Amazon has a big middle finger today for all the affordable housing proponents out there. According to a Wednesday report in the New York Times, Amazon—Seattle’s largest employer with 45,000 staff in the city—has abruptly decided to halt a “huge” two-building, 7,000 employee expansion plan there after the City Council announced it was considering a new tax to fund affordable housing.
The ordinance would initially cost $500 per employee for companies with over $20 million in revenue, and in 2021 would transition that model to a payroll tax that perhaps could be “significantly more.” The goal is to raise an estimated $75 million to build some 1,800 affordable housing units and fund services for the homeless, and city officials are reportedly stunned that Amazon has reacted so strongly and with such little warning:
Late Wednesday morning, Drew Herdener, an Amazon spokesman, said that “pending the outcome of the head tax vote by City Council, Amazon has paused all construction planning” on a large building in downtown Seattle that was scheduled to begin construction later this year. Mr. Herdener also said Amazon was “evaluating options” to lease out space it had planned to use in another building that is already going up elsewhere downtown.
The decision took city officials and developers by surprise. In a statement, Seattle’s mayor said she was alarmed by Amazon’s announcement and added that she planned to work with members of Seattle’s business, labor and community leaders in the coming days to find common ground. The council is expected to vote on the tax proposal on May 14.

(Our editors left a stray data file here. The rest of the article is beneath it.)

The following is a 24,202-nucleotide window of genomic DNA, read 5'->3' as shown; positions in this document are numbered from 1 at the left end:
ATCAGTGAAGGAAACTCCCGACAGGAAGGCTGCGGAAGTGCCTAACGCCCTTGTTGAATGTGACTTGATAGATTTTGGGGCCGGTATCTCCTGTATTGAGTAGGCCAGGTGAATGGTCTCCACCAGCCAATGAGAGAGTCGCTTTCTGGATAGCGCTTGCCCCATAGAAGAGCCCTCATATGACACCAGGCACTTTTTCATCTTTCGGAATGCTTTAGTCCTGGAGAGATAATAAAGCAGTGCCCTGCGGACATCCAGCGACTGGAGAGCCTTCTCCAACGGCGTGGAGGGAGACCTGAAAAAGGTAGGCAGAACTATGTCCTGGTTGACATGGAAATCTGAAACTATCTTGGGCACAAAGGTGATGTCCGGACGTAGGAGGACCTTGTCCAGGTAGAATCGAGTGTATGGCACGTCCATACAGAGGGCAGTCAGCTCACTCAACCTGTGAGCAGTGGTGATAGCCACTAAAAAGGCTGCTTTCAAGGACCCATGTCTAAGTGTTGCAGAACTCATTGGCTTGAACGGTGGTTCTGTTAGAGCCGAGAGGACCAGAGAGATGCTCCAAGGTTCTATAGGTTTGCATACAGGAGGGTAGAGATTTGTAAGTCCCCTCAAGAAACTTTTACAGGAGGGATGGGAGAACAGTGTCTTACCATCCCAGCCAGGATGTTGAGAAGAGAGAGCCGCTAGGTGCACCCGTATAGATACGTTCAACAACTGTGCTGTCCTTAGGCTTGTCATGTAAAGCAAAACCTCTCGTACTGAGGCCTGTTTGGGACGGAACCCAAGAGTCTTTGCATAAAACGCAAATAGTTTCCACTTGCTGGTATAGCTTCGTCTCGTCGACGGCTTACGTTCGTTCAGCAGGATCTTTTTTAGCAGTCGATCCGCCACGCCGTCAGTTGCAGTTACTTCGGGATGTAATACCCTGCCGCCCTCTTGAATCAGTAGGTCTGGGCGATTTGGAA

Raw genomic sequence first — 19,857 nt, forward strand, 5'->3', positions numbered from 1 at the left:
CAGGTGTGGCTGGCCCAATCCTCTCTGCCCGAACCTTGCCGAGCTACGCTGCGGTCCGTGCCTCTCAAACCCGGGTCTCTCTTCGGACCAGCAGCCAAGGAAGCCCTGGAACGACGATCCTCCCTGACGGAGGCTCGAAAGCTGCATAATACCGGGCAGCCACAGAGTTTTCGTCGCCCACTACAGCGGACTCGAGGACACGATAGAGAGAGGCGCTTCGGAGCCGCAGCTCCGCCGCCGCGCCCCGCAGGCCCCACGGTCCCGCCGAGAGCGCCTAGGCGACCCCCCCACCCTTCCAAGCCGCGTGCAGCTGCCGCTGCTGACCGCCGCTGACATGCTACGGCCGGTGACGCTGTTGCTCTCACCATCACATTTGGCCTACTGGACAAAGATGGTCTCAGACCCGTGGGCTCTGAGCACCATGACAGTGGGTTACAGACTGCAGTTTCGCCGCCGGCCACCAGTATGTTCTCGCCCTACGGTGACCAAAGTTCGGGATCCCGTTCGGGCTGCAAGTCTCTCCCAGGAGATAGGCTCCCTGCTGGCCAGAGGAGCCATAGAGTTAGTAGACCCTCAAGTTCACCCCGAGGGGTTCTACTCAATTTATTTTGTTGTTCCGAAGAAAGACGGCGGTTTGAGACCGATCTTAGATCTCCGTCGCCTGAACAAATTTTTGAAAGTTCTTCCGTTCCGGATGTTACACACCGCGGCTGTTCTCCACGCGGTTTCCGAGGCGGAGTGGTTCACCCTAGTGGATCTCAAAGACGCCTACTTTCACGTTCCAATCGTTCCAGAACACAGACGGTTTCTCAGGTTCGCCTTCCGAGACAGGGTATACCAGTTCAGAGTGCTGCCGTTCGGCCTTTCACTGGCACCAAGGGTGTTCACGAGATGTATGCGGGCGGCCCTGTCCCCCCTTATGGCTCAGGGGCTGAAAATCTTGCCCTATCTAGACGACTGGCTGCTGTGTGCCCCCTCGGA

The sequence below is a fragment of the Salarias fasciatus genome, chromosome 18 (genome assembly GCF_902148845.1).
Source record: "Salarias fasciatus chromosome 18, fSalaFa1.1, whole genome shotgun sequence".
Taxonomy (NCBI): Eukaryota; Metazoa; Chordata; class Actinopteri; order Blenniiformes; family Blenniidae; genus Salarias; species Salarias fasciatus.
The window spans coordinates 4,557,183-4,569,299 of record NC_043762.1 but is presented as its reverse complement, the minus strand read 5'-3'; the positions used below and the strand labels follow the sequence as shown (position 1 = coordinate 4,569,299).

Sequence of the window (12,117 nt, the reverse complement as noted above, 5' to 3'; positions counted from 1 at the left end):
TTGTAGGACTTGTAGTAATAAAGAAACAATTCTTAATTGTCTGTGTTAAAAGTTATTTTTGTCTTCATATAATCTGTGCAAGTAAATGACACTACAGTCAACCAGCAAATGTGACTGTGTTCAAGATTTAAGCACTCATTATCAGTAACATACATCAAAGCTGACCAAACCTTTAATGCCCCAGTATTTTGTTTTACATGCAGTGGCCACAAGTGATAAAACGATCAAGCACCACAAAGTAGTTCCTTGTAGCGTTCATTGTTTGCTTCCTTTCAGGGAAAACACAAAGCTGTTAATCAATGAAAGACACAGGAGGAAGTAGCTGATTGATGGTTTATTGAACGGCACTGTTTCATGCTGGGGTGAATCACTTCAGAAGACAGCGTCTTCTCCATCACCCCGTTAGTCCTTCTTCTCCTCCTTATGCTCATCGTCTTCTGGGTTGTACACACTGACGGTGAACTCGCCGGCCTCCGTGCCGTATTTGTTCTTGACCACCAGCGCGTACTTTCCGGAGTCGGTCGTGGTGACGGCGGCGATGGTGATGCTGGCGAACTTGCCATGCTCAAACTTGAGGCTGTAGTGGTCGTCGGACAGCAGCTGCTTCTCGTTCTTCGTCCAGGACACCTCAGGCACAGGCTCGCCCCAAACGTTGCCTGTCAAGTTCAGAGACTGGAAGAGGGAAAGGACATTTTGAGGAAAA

Seattle city councilman Mike O’Brien told the paper that “They’re not really asking for anything. They’re just telling us what they’re going to do… I need to run a city that has room for prosperous businesses, but doesn’t do it at the expense of people getting pushed into poverty.”
It’s possible the sudden announcement to potentially abandon the projects is a “negotiating tactic to help extract concessions from the council,” the Times added. But this is not a good look for a corporate giant that just posted over $50 billion first-quarter revenue in 2018, that would only have to initially pony up $20-30 million annually under the tax, and has long been accused of paying even its own employees well under the amount necessary to secure housing at market rates.
CEO Jeff Bezos is personally worth $130 billion and makes $107 million a day.